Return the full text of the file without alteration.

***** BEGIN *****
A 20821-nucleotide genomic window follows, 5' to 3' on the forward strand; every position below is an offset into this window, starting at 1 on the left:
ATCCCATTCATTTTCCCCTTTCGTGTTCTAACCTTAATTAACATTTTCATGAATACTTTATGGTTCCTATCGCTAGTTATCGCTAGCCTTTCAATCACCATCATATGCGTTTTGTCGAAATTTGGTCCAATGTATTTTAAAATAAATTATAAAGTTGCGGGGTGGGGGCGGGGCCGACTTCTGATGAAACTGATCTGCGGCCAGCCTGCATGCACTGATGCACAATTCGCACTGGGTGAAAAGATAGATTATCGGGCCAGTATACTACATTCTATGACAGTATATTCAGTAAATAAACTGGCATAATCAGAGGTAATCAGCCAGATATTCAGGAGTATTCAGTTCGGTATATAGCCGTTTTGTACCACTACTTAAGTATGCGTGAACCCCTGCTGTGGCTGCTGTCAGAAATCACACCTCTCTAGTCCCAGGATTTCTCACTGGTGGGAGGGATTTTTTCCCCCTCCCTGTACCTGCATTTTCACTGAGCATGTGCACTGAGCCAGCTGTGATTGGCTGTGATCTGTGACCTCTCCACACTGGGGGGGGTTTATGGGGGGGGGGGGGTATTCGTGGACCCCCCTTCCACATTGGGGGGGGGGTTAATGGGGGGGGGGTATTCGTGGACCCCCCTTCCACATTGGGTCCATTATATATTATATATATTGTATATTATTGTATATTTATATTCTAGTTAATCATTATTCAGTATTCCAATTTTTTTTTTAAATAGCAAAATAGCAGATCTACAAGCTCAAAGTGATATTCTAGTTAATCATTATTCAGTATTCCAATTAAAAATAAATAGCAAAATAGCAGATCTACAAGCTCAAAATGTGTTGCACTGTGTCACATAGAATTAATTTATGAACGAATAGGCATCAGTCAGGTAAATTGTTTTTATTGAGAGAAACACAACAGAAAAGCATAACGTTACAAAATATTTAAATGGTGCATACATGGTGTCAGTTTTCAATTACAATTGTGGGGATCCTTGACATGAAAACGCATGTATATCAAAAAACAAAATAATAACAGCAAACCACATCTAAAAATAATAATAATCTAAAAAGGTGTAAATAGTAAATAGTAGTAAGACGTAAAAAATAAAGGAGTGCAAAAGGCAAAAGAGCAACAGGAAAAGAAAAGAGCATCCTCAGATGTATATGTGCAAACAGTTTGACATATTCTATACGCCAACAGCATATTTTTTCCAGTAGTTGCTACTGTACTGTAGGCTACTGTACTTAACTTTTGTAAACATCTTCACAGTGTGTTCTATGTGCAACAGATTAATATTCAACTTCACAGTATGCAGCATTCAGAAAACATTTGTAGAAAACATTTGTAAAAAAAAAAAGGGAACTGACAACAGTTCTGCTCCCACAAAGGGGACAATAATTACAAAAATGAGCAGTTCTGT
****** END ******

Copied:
A 20821-nucleotide genomic window follows, 5' to 3' on the forward strand; every position below is an offset into this window, starting at 1 on the left:
ATCCCATTCATTTTCCCCTTTCGTGTTCTAACCTTAATTAACATTTTCATGAATACTTTATGGTTCCTATCGCTAGTTATCGCTAGCCTTTCAATCACCATCATATGCGTTTTGTCGAAATTTGGTCCAATGTATTTTAAAATAAATTATAAAGTTGCGGGGTGGGGGCGGGGCCGACTTCTGATGAAACTGATCTGCGGCCAGCCTGCATGCACTGATGCACAATTCGCACTGGGTGAAAAGATAGATTATCGGGCCAGTATACTACATTCTATGACAGTATATTCAGTAAATAAACTGGCATAATCAGAGGTAATCAGCCAGATATTCAGGAGTATTCAGTTCGGTATATAGCCGTTTTGTACCACTACTTAAGTATGCGTGAACCCCTGCTGTGGCTGCTGTCAGAAATCACACCTCTCTAGTCCCAGGATTTCTCACTGGTGGGAGGGATTTTTTCCCCCTCCCTGTACCTGCATTTTCACTGAGCATGTGCACTGAGCCAGCTGTGATTGGCTGTGATCTGTGACCTCTCCACACTGGGGGGGGTTTATGGGGGGGGGGGGGTATTCGTGGACCCCCCTTCCACATTGGGGGGGGGGTTAATGGGGGGGGGGTATTCGTGGACCCCCCTTCCACATTGGGTCCATTATATATTATATATATTGTATATTATTGTATATTTATATTCTAGTTAATCATTATTCAGTATTCCAATTTTTTTTTTAAATAGCAAAATAGCAGATCTACAAGCTCAAAGTGATATTCTAGTTAATCATTATTCAGTATTCCAATTAAAAATAAATAGCAAAATAGCAGATCTACAAGCTCAAAATGTGTTGCACTGTGTCACATAGAATTAATTTATGAACGAATAGGCATCAGTCAGGTAAATTGTTTTTATTGAGAGAAACACAACAGAAAAGCATAACGTTACAAAATATTTAAATGGTGCATACATGGTGTCAGTTTTCAATTACAATTGTGGGGATCCTTGACATGAAAACGCATGTATATCAAAAAACAAAATAATAACAGCAAACCACATCTAAAAATAATAATAATCTAAAAAGGTGTAAATAGTAAATAGTAGTAAGACGTAAAAAATAAAGGAGTGCAAAAGGCAAAAGAGCAACAGGAAAAGAAAAGAGCATCCTCAGATGTATATGTGCAAACAGTTTGACATATTCTATACGCCAACAGCATATTTTTTCCAGTAGTTGCTACTGTACTGTAGGCTACTGTACTTAACTTTTGTAAACATCTTCACAGTGTGTTCTATGTGCAACAGATTAATATTCAACTTCACAGTATGCAGCATTCAGAAAACATTTGTAGAAAACATTTGTAAAAAAAAAAAGGGAACTGACAACAGTTCTGCTCCCACAAAGGGGACAATAATTACAAAAATGAGCAGTTCTGT